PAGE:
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4 June 2020

African mayors and city leaders stand in solidarity in response to global crises

African mayors and city leaders stand in solidarity in response to global crises

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Strengthening networks to exchange knowledge and best practices is key to building resilient cities during and after global crises. This was the common message from the speakers at the launch event of our new webinar series specifically curated for African cities. Building sustainable African cities during and after a pandemic is presented in partnership with the Covenant of Mayors in SubSaharan Africa (CoM SSA). The first edition, Lessons from past and present crises, featured mayors and city experts from Uganda, Liberia and Senegal and attracted more than 100 attendees from all corners of the continent and beyond

“The resilience of your city depends on the resilience of your neighbour.”

The Lord Mayor of Kampala, Mr Erias Lukwago’s succinct message encouraging African cities to stand in solidarity was one of the key insights of the first webinar. Alongside Lord Mayor of Monrovia, Mr Jefferson T. Koijee, and Mr Mouhamed Diop, Director at CIFAL-Dakar, he emphasised the value of networks that connect city leaders across the continent to empower each other by sharing knowledge and best practices.

According to Mayor Lukwago, access to information is pivotal in building resilience, which is why it so important to strengthen our knowledge-sharing platforms: “The Covenant of Mayors in Sub-Saharan Africa is important to us; we need to understand what is happening in Kigali, Bamako, Pretoria; we need a common front to see where we are falling short.” 

 

For Mayor Koijee (Monrovia), connecting communities and city leaders through dialogue is an important form of exchange. A staunch advocate for social justice and youth empowerment, Mayor Koijee’s approach is people-focused and highlights community engagement as being central to building resilience. “People are our greatest assets,” he said, explaining that community leaders play an instrumental role in devising innovative solutions that speak directly to a community’s challenges.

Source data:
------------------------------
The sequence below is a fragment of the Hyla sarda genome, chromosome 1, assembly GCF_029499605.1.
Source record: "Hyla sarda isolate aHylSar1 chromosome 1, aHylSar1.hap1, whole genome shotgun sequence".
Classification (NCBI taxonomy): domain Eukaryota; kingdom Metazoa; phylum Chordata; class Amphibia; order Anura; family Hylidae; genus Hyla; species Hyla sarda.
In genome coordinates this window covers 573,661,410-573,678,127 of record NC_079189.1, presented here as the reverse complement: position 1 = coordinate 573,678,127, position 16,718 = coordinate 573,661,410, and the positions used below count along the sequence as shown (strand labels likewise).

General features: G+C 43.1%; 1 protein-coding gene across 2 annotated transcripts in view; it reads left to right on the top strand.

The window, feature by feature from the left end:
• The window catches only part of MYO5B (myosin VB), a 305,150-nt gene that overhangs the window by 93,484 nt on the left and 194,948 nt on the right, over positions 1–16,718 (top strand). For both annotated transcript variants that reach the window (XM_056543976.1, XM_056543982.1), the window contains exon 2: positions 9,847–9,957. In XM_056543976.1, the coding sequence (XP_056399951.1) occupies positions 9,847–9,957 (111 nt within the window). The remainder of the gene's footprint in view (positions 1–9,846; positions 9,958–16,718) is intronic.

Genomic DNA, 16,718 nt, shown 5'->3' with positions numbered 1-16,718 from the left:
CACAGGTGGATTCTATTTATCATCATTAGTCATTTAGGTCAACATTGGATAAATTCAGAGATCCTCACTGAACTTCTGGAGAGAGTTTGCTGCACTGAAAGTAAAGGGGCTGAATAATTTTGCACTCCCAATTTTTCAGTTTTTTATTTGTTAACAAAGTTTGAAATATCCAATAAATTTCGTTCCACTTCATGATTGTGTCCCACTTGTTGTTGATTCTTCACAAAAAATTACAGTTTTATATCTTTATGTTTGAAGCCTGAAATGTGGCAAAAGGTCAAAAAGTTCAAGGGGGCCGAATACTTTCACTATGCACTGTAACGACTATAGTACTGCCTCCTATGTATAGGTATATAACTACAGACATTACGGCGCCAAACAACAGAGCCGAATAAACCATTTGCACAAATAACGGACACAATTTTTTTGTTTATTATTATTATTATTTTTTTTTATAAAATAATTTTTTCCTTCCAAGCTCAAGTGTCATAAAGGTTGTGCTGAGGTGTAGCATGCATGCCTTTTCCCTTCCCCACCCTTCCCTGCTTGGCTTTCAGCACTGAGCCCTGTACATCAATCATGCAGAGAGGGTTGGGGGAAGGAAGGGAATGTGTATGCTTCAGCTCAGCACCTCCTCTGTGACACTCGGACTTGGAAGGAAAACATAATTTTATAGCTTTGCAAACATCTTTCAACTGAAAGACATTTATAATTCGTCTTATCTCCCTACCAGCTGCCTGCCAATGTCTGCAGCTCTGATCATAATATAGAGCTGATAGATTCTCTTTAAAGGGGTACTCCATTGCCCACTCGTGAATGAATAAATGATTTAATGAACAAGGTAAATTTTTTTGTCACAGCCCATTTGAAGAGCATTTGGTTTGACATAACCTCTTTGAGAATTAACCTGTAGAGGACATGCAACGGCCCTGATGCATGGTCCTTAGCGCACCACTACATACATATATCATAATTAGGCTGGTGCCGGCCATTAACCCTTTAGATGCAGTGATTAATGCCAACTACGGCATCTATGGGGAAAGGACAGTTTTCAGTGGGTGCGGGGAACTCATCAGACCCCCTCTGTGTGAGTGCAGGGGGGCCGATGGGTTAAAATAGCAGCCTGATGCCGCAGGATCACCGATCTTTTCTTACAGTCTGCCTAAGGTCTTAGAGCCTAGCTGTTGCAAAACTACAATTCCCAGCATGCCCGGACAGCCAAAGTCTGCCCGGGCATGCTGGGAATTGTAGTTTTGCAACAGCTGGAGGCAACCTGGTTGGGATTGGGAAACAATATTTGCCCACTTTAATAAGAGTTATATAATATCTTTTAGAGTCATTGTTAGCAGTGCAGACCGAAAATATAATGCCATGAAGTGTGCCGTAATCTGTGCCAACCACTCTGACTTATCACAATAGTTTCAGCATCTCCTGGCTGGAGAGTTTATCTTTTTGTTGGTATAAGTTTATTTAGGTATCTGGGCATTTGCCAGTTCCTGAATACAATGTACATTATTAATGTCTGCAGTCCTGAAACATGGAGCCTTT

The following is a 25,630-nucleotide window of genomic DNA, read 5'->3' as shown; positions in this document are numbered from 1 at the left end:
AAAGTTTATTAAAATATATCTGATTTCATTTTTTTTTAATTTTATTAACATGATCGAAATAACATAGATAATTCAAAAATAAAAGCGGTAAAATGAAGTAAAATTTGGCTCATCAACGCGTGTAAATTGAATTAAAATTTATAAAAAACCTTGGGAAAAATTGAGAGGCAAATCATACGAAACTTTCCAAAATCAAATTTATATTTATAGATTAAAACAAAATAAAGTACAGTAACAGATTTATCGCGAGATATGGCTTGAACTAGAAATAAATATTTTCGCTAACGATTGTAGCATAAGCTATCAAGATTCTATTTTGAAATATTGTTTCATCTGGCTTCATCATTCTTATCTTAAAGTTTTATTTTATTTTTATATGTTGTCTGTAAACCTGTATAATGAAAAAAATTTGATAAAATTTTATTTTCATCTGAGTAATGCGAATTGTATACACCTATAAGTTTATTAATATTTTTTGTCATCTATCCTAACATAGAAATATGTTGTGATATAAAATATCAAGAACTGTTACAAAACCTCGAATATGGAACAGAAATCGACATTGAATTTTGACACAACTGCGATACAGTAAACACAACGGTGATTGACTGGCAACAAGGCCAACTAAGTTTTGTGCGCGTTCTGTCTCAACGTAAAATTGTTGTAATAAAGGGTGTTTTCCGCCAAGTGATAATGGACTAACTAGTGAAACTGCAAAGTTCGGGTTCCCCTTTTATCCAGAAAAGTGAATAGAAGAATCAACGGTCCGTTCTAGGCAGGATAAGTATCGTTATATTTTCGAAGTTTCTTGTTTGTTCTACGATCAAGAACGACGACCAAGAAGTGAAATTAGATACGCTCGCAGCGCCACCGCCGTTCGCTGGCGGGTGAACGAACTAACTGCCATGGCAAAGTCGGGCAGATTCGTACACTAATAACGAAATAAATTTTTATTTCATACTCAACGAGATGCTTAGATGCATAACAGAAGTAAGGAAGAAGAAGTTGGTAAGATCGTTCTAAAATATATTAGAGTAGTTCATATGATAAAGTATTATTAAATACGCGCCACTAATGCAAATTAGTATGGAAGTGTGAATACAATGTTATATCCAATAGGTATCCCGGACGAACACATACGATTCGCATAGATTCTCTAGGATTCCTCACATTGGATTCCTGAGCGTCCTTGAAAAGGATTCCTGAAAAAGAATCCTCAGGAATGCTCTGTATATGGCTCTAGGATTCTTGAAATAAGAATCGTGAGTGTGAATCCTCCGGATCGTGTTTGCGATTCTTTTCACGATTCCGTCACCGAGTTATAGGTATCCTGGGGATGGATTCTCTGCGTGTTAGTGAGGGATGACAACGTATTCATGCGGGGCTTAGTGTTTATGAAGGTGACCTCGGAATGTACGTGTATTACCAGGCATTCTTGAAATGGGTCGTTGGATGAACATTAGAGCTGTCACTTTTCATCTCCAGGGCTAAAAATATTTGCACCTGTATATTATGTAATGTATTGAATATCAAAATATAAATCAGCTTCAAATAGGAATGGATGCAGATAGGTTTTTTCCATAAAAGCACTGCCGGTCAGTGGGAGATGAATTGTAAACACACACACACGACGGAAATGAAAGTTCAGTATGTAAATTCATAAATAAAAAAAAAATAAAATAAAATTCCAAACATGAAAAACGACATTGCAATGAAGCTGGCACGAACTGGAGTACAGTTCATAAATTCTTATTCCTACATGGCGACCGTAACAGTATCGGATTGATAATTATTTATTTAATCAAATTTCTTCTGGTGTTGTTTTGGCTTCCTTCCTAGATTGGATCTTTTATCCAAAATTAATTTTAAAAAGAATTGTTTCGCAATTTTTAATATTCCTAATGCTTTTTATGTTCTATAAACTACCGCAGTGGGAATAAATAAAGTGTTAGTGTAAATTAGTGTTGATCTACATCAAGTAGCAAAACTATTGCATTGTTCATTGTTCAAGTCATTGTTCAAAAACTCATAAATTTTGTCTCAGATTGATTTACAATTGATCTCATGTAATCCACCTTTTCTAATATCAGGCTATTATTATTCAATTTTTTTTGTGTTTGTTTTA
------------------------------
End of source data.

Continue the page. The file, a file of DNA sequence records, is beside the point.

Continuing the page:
“Engage with the communities directly. We sit in our offices and we form solutions. When you engage the people you realise the solutions you are looking for could be with them.” — Lord Mayor of Monrovia, Jefferson T. Koijee.

 

The value of direct dialogue and engagement with communities extends to the value of larger knowledge sharing networks. Mayor Koijee noted that city networks are platforms “for mutual support, an avenue for knowledge and change.”

He raised the issue of social distancing measures to contain the spread of the coronavirus which has been particularly challenging in his community. These challenges are shared by municipalities across the continent: representing Senegal in this live discussion, Mr Mouhamed Diop, Director of CIFAL-Dakar, pointed to the manner in which the City of Dakar managed to contain their infection rate, which he cited as a direct outcome from the learnings from other cities’ response to present and past crises: “This network is a way to benchmark and learn from one another. If Dakar is able to contain this pandemic, it is because we tapped into what other countries have done from other pandemics, including Ebola.”